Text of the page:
His lawyer Steve Greenberg — who has called his client’s finances “a mess” — maintained the chart-toppers innocence.
“Mr. Kelly’s done absolutely nothing wrong,” he told reporters at the courthouse.
Michael Avenatti, the high-profile lawyer representing at least two of the alleged victims, said his team had turned over a second, 55-minute-long tape to prosecutors that depict the artist “engaged in an illegal sexual assault of a 14-year-old girl.”
“The conduct in the tape can be described as nothing short of outrageous and illegal,” the lawyer told reporters.
Avenatti earlier this month gave Chicago prosecutors approximately 40 minutes of previously unreleased footage of Kelly allegedly having sex with a teenager.
He said his team was in the process of obtaining the third tape of a similar nature, and that additional witnesses had come forward over the weekend.
“This reign of abuse and assault by Mr. Kelly is about to come to an abrupt and permanent end,” Avenatti said.
Kelly, best known for hits such as “I Believe I Can Fly,” is next due in court on March 22.
Kelly surrendered to Chicago police Friday after a documentary series refocused attention on decades of accusations against him, including possession of child pornography, sex with minors, operating a sex cult and sexual battery.
After a dramatic trial, Kelly was acquitted in 2008 of child pornography charges, also in Chicago. The new 10-count indictment included three people who were minors aged between 13 and 16 when the alleged abuse occurred.
Kim Foxx — the state’s attorney for Cook County, which includes Chicago — told journalists the alleged crimes occurred between 1998 and 2010. The charges carry three to seven years of prison time each.
Kelly’s lawyer has said the charges are based on old and false accusations, adding that “all of the women are lying.”
Lizzette Martinez — who detailed allegations against Kelly in the docu-series and is now a client of prominent women’s rights lawyer Gloria Allred — lashed out against Greenberg’s comments, calling them “irresponsible.”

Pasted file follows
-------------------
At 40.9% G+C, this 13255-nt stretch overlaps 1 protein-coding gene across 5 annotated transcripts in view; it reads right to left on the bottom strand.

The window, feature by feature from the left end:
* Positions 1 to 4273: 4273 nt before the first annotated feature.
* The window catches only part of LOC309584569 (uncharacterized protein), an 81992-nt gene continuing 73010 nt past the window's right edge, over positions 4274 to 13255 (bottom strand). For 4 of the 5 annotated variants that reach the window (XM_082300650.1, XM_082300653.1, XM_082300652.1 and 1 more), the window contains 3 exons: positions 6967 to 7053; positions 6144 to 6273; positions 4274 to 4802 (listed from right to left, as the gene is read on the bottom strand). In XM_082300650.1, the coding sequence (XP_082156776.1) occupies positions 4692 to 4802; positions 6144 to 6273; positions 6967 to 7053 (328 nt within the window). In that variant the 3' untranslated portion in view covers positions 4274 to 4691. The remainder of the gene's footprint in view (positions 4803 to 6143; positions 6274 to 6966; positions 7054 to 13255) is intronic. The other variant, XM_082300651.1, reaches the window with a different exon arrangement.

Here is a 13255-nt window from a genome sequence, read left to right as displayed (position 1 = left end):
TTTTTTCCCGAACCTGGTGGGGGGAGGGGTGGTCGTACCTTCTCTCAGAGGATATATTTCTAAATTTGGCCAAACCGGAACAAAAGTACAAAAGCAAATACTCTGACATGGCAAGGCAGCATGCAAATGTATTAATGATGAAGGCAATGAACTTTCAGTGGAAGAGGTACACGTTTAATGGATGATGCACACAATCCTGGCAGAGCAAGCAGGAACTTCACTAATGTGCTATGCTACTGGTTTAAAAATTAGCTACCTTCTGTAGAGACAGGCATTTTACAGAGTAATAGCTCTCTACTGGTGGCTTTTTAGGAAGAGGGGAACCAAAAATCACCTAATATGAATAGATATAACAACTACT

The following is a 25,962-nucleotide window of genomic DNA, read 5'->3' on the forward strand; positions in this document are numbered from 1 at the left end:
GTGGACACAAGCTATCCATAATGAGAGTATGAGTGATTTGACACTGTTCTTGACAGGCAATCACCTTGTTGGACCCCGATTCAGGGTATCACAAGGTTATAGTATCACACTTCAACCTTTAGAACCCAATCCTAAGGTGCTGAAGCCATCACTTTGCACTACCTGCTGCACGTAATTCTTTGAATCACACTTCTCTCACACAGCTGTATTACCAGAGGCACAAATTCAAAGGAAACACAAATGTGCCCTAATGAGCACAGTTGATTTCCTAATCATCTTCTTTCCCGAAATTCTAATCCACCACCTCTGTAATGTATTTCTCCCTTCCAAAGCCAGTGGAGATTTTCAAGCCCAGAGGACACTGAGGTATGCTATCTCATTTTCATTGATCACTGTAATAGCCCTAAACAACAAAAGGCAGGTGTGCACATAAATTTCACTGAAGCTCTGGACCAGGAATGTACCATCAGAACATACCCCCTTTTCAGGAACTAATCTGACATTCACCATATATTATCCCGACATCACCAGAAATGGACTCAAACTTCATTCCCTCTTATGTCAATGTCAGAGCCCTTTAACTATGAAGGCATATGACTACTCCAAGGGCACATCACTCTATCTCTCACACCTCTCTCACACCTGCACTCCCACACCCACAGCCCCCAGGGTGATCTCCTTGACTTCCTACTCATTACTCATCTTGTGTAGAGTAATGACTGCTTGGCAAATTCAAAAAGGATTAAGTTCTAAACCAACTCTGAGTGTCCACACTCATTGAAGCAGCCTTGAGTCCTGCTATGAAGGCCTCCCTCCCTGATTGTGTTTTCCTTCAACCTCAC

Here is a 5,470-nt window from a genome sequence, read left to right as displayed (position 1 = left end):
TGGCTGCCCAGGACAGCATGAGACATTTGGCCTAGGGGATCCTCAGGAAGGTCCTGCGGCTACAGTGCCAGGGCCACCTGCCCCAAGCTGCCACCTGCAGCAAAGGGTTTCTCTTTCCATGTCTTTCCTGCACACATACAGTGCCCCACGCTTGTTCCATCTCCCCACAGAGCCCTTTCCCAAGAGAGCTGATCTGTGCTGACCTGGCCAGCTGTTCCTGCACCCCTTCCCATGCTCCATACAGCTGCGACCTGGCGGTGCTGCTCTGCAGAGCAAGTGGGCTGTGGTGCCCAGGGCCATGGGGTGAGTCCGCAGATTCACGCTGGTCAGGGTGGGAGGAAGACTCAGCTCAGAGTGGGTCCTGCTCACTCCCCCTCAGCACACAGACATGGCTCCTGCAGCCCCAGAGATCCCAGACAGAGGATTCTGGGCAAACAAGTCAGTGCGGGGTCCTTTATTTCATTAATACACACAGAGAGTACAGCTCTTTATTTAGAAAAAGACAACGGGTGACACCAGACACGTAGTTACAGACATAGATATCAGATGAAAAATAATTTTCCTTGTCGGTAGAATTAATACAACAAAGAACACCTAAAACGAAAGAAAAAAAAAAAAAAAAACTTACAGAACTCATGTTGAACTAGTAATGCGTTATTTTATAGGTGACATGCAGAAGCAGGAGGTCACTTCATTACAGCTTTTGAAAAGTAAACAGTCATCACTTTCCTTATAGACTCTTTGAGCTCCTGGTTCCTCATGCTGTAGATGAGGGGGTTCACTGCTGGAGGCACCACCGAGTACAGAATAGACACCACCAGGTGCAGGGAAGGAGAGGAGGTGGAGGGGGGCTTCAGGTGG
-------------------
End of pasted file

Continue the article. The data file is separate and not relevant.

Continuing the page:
“I’m a mother and I have a daughter,” said the 41-year-old, who claims Kelly abused her between 1995 and 1999.
“I felt like I had to be transparent and vocal about what happened to me, to save others,” Martinez said when asked by journalists in Los Angeles why she came forward.
“I was hurt when I was young.”
Kelly is known for marrying his protege Aaliyah in 1994 when the late R&B star was 15.
Kelly, then 27, had produced the teenage singer’s debut album titled “Age Ain’t Nothing But a Number.” Their marriage was later annulled, and Aaliyah died in a plane crash in 2001.
Despite the slew of disturbing claims against him, the award-winning musician continued to perform for years and maintained a solid fan base.
Last month’s release of the “Surviving R. Kelly” series once again brought accusations against him to the fore. A #MuteRKelly movement — aimed at preventing his music from airing — has gained steam.
Lisa VanAllen, who spoke out against Kelly in the 2008 criminal trial and again in the recent documentary, wrote in The New York Times that she had feared no vindication would come for “a young, struggling, black girl victim like me.”
“It’s been a long time coming, but here we are,” she wrote. “More than 10 years after I nervously faced Rob in court, I know one thing: This will not end the way it did before. It cannot.”
The family of abducted Dapchi schoolgirl, Leah Sharibu has again called on the Federal Government to secure the release of their daughter from the enclaves of the Boko Haram sect.
Speaking on behalf of the family, the Pastor of the Evangelical Church of West Africa (ECWA), Pastor Fidelis Saul in Yola, regretted that the indifference shown in facilitating Leah’s release is as a result of her faith.
“I believe that the government is taking sides. This is because Leah is not the only person that was taken away. But why Leah is still being left behind today is because she is always calling Jesus Christ her saviour.